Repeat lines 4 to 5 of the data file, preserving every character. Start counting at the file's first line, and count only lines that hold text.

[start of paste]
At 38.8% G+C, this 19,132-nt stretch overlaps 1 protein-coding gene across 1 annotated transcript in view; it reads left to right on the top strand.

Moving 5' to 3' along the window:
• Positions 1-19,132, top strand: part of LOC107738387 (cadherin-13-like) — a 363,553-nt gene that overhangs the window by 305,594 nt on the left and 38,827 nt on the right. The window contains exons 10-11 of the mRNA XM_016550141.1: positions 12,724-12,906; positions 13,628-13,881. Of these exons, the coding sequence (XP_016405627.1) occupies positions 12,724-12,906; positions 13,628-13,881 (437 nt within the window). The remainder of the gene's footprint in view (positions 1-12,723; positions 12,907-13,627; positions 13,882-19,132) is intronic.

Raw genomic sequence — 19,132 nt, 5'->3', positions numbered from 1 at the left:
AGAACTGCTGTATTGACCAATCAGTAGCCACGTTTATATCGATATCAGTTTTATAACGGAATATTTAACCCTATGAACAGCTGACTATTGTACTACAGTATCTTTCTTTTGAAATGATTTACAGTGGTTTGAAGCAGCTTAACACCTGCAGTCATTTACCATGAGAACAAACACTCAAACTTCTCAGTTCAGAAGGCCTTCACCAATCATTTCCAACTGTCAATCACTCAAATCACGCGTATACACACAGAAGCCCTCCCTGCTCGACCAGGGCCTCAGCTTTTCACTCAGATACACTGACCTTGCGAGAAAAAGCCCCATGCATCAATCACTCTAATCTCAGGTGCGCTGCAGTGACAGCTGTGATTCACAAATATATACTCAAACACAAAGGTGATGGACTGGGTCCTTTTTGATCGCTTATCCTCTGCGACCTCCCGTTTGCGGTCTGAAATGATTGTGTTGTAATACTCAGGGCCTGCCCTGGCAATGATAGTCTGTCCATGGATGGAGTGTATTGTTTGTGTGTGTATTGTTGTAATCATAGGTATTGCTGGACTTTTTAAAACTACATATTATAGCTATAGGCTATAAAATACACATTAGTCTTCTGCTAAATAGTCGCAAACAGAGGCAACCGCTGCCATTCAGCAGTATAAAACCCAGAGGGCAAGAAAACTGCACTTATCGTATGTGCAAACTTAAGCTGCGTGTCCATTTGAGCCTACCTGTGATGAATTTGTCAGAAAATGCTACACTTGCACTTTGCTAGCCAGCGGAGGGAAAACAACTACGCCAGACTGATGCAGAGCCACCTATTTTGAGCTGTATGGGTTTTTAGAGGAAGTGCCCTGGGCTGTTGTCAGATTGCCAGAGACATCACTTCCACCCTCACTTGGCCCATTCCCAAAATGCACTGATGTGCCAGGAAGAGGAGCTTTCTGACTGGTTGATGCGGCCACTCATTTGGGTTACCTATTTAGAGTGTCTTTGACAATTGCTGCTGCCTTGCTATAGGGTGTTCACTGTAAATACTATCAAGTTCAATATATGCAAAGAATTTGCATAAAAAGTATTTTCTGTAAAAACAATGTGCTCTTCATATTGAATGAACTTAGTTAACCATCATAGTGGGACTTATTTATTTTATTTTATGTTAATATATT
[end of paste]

Raw genomic sequence — 19,132 nt, 5'->3', positions numbered from 1 at the left:
AGAACTGCTGTATTGACCAATCAGTAGCCACGTTTATATCGATATCAGTTTTATAACGGAATATTTAACCCTATGAACAGCTGACTATTGTACTACAGTATCTTTCTTTTGAAATGATTTACAGTGGTTTGAAGCAGCTTAACACCTGCAGTCATTTACCATGAGAACAAACACTCAAACTTCTCAGTTCAGAAGGCCTTCACCAATCATTTCCAACTGTCAATCACTCAAATCACGCGTATACACACAGAAGCCCTCCCTGCTCGACCAGGGCCTCAGCTTTTCACTCAGATACACTGACCTTGCGAGAAAAAGCCCCATGCATCAATCACTCTAATCTCAGGTGCGCTGCAGTGACAGCTGTGATTCACAAATATATACTCAAACACAAAGGTGATGGACTGGGTCCTTTTTGATCGCTTATCCTCTGCGACCTCCCGTTTGCGGTCTGAAATGATTGTGTTGTAATACTCAGGGCCTGCCCTGGCAATGATAGTCTGTCCATGGATGGAGTGTATTGTTTGTGTGTGTATTGTTGTAATCATAGGTATTGCTGGACTTTTTAAAACTACATATTATAGCTATAGGCTATAAAATACACATTAGTCTTCTGCTAAATAGTCGCAAACAGAGGCAACCGCTGCCATTCAGCAGTATAAAACCCAGAGGGCAAGAAAACTGCACTTATCGTATGTGCAAACTTAAGCTGCGTGTCCATTTGAGCCTACCTGTGATGAATTTGTCAGAAAATGCTACACTTGCACTTTGCTAGCCAGCGGAGGGAAAACAACTACGCCAGACTGATGCAGAGCCACCTATTTTGAGCTGTATGGGTTTTTAGAGGAAGTGCCCTGGGCTGTTGTCAGATTGCCAGAGACATCACTTCCACCCTCACTTGGCCCATTCCCAAAATGCACTGATGTGCCAGGAAGAGGAGCTTTCTGACTGGTTGATGCGGCCACTCATTTGGGTTACCTATTTAGAGTGTCTTTGACAATTGCTGCTGCCTTGCTATAGGGTGTTCACTGTAAATACTATCAAGTTCAATATATGCAAAGAATTTGCATAAAAAGTATTTTCTGTAAAAACAATGTGCTCTTCATATTGAATGAACTTAGTTAACCATCATAGTGGGACTTATTTATTTTATTTTATGTTAATATATT